Building Secrets: Mamucium

No I'm not talking about the new restaurant in Hotel Indigo (although their Beef Wellington is certainly impressive) - I'm talking about that big Roman thing in Castlefield...

By Ben Brown | Last updated 30 March 2020

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For anyone with absolutely zero knowledge of Roman history – here’s a brief insight into how a group of sexy butch Italians ended up conquering our green and pleasant lands and ultimately built a fort in what later became Castlefield.

The Roman conquest of Britain began in AD 43 under Emperor Claudius, a man who constantly battled against potential usurpers throughout his entire reign.

Even though he probably looked nothing like Derek Jacobi, his life was one rife with back stabbing, in-fighting and general all-round bitchy-ness – something he attempted to fix by expanding the Roman Empire and thus cementing his grip on power back in Rome.

Thus he recruited a bunch of Italians, Spanish and French soldiers to cross the Channel and take Britannia, bringing with them civilization, straight roads, aqueducts and of course – the little fringe.

They fought against Celtic tribes, Queen Boudica and a whole host of other barbarians for 40 years and by AD 84 they pretty much had control of most of England and Wales and pockets of Scotland. A job well done guys.

The total dominance of the Roman Army came not just through their technological might or numbers but also the use of straight roads, many of which were fortified and garrisoned against rebellions with strong stone castles or forts.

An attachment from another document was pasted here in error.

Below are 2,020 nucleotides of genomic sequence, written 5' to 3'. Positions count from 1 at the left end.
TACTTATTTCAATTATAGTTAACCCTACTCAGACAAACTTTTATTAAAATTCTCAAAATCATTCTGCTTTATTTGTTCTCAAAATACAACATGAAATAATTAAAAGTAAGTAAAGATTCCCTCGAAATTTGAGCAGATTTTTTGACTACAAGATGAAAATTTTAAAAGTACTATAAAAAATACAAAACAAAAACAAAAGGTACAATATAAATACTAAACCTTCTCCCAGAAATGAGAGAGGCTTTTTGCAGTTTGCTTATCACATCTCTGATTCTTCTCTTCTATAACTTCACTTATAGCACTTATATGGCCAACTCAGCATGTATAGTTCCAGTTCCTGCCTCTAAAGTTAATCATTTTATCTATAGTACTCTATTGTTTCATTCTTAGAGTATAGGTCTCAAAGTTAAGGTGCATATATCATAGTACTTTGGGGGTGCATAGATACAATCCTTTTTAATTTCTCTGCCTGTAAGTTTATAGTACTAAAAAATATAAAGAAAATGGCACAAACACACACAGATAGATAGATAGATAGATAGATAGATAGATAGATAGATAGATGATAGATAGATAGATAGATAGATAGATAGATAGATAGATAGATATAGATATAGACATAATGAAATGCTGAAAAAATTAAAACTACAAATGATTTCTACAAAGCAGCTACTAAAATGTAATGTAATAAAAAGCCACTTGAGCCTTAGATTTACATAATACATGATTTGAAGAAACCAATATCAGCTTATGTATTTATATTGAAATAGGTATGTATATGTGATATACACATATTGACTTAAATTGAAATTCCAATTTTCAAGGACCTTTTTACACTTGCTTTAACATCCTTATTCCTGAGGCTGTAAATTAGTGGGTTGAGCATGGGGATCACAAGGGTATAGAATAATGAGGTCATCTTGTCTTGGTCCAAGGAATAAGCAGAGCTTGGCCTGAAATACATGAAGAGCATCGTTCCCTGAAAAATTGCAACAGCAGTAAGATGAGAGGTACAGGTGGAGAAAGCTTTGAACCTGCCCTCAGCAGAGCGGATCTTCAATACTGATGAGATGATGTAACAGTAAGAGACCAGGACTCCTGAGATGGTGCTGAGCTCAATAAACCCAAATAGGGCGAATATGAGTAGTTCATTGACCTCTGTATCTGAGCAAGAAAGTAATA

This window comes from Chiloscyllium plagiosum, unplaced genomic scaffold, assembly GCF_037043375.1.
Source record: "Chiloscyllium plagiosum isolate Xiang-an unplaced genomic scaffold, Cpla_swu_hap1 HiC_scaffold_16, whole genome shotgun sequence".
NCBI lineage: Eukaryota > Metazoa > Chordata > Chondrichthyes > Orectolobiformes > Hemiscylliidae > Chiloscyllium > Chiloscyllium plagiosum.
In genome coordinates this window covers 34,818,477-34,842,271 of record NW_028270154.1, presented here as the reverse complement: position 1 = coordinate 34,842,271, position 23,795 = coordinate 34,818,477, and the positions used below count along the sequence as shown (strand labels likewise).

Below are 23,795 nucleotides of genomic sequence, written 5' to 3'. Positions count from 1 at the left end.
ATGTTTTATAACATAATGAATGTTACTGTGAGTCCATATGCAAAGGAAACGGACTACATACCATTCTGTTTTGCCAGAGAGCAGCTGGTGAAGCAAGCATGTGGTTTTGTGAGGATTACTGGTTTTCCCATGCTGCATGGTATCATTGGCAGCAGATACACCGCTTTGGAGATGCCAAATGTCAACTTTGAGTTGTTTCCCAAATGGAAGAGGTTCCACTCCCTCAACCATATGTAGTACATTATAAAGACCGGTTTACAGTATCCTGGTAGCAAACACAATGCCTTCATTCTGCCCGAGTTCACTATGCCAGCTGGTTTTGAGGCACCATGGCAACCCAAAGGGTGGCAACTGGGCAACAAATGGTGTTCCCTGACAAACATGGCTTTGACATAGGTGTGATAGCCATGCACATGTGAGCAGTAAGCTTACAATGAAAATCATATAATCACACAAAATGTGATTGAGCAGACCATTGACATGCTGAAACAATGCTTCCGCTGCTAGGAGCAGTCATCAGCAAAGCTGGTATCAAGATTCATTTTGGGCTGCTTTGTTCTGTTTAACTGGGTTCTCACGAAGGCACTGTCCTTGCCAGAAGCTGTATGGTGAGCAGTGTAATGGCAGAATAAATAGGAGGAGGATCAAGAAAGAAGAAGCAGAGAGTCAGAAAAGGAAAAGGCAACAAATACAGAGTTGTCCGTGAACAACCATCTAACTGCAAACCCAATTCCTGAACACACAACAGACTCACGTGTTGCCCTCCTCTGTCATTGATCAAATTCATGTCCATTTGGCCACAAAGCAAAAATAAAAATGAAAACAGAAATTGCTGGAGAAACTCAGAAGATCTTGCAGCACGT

This is where Mamucium comes in – built on a major junction between roads leading to Chester (Deva Victrix) and York (Eboracum) – it was in the perfect position for defending the roads and the cities they lead to.

Construction began in AD 79, about the same time that Mount Vesuvius was burying the city of Pompeii with ash, and the then Emperor, Vespasian, was dying of fever from diarrhoea, with his last words being “I think I’m turning into a god.” Idiot.

As an important fort and defensible position, Mamucium was manned by a garrison of soldiers, which in turn created a sizable settlement nearby where their families could live and work, alongside merchants and whoever else was knocking about trying to flog stuff.

You could say that this was the beginnings of Manchester as a city, and the first time any real population decided to settle here for any period of time. And you’d probably be right.

With the Roman withdrawal from Britain around AD 410, the settlement near the fort was seemingly abandoned, with most of the remainers heading towards a temple (to Mithras – an underground cult-like figure who was born from a rock) in what is now Hulme

From here the fort fell into serious disrepair, pretty much becoming an ignored folly on the outskirts of the new settlement. It was mentioned a few times in literature throughout the 16th, 17th and 18th Centuries, mostly describing the general state the building was in – which wasn’t good.

Unfortunately for historians, as soon as the Industrial Revolution arrived in the city the fort was razed to the ground, making way for the clatter of progress and the canals and railways of the future.

As a result of the Industrial boom, the fort once again became part of the city, with Castlefield and its ruins acting as a major thoroughfare again to other major cities of the UK.

The first large-scale archaeological dig of the site came in 1906 as a bloke called Francis Bruton excavated small sections of the site, with subsequent digs taking place right up until 1967.

In this time the fort was claimed to be “the least interesting Roman remains in Britain” which isn’t very useful for me writing this but considering how much I’ve struggled to provide you with entertainment – a perfectly understandable description.

It wasn’t until 1982 that the fort became the UK’s first ever Urban Heritage Park with further excavations following in the early noughties by the University of Manchester Archaeological Unit.

What they found down there I’m not too sure, but there have to date been over 10,000 artefacts uncovered from the fort and its surrounding areas – most of which you can see down at the Manchester Museum near the University.

Perhaps it’s time to buy yourself a metal detector and get out there yourself under cover of darkness? Those coins await…